Catholic Contextual urban Theology, Mimetic Theory, Contemplative Prayer. And other random ramblings.

Saturday, 18 October 2014

Sermon at Parish Mass Trinity 17 2014

Isaiah 25:1-9
Philippians 4:1-9
Matthew 22:1-14

Tuesday will be an important day in the life of our parish, when the Archdeacon of Hampstead, Father Luke Miller, will come to us to conduct his visitation, something that happens once every three years in every parish. The Archdeacon is the senior church officer in this area, under the bishop, and the visitation is a legal check and inspection that enables him to ensure everything is as it should be, from where we keep the chalices to our health and safety policy.

This might seem like a boring bit of bureaucracy, but these practical things are essential to the day to day life of a parish. Among other things, Father Luke is going to ask us about our new mission action plan, which we launched in June, and what we are doing to implement the targets we’ve set ourselves as a parish.

The Bible also talks about visitations and mission action plans, but on a larger scale than a parish. God’s visitation of his people: the Old Testament prophets talk about times of visitation when God seemed to be testing and judging his people. And God’s mission action plan for Israel: the people called to be a light for the nations, so that all the peoples of the world might come to know the one true God. We heard part of that in the reading from Isaiah this morning. God is going to make a banquet for all peoples, he will swallow up death for ever and wipe away the tears from all faces. That’s good news for everyone, without exception. The wedding banquet is an image of the Kingdom of God, and everyone is invited.

One of the things Jesus is saying in his parable today is that God is visiting his people. His coming among them is a time of testing and judging. So, what have they done about their mission action plan? What had Israel done to make known God’s salvation to the nations?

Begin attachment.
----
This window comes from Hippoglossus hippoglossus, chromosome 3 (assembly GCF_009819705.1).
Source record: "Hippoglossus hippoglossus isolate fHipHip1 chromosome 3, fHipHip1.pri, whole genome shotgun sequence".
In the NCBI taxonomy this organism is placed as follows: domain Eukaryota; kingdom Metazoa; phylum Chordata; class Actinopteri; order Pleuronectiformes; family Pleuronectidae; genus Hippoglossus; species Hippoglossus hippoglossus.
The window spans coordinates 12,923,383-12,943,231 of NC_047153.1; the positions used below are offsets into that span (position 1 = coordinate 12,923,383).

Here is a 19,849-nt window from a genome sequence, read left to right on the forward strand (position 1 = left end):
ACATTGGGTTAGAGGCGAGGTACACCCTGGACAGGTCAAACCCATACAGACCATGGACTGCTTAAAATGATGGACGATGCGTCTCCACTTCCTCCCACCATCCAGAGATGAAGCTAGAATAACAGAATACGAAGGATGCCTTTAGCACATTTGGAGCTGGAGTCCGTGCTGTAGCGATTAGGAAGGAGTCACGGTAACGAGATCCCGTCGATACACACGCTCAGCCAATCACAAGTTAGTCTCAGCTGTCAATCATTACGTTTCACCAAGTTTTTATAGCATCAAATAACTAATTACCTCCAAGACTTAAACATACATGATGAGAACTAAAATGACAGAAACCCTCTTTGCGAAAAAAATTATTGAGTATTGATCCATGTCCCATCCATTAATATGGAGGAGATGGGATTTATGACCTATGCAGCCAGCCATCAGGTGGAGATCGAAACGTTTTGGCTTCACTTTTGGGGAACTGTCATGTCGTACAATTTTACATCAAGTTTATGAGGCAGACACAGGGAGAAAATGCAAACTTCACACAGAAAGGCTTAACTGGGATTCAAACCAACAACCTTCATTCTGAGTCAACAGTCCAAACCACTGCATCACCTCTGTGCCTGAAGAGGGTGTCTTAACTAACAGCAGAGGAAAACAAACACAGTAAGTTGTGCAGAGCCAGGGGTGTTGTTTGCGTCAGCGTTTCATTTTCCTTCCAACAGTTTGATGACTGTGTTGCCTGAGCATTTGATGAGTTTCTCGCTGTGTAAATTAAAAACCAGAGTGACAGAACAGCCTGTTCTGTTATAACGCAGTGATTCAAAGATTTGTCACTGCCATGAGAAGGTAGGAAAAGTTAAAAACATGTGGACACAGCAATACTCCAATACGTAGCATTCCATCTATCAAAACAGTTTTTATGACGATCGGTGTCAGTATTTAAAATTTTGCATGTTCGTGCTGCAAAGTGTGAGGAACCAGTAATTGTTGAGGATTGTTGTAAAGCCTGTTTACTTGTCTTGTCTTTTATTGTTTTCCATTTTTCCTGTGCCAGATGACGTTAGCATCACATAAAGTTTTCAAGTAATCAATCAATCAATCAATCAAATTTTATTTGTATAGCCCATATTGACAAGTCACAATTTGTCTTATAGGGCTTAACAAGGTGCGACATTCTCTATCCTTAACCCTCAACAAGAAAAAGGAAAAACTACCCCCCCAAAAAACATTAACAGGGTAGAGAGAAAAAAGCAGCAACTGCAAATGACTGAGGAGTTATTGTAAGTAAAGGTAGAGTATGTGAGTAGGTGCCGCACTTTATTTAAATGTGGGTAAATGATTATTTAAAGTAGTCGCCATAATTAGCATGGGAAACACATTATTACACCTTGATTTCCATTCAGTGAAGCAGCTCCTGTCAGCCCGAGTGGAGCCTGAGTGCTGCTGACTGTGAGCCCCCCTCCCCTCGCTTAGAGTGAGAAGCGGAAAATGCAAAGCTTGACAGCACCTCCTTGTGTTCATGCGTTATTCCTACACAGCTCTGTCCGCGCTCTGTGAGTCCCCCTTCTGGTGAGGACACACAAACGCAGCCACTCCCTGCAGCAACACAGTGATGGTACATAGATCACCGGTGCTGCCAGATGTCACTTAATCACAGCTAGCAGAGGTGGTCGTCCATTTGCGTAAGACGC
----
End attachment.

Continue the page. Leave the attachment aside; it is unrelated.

And the answer was, quite a lot, at the time of Jesus. For centuries Jewish communities and synagogues had been spreading across the world, even as far as India and China, but mostly in the Mediterranean world. In the midst of the old religions of many gods and temples and sacrifices the synagogues made known the one God who is creator of all and offers salvation to all.

And many gentiles came to believe. Most were content to attend the synagogue, to listen to the scriptures, to try to act justly, and to pray to the God they had come to know in Judaism. Full conversion, which included circumcision and the dietary laws, was too difficult for most. These communities of gentile believers, attached to synagogues but not fully members, were known as “God fearers” or “devout persons”, and they are mentioned quite a lot in the New Testament.

These groups became the fertile seed ground for the gospel when it expanded beyond Judaism in the first century. The church of the Philippians, to whom Paul addressed his letter today, began with the conversion at Philippi of a devout gentile woman called Lydia, as related in the Acts of the Apostles.

But the Pharisees and Chief Priests in today’s gospel reading aren’t interested in this. The parable Jesus tells is getting at them, as ones who made light of God’s message and disregarded it. They don’t care that they are the custodians of the call from God to all the nations to enter his kingdom. They don’t want everyone and anyone coming in, they want to keep it pure and exclusive, their religion and their people on their terms.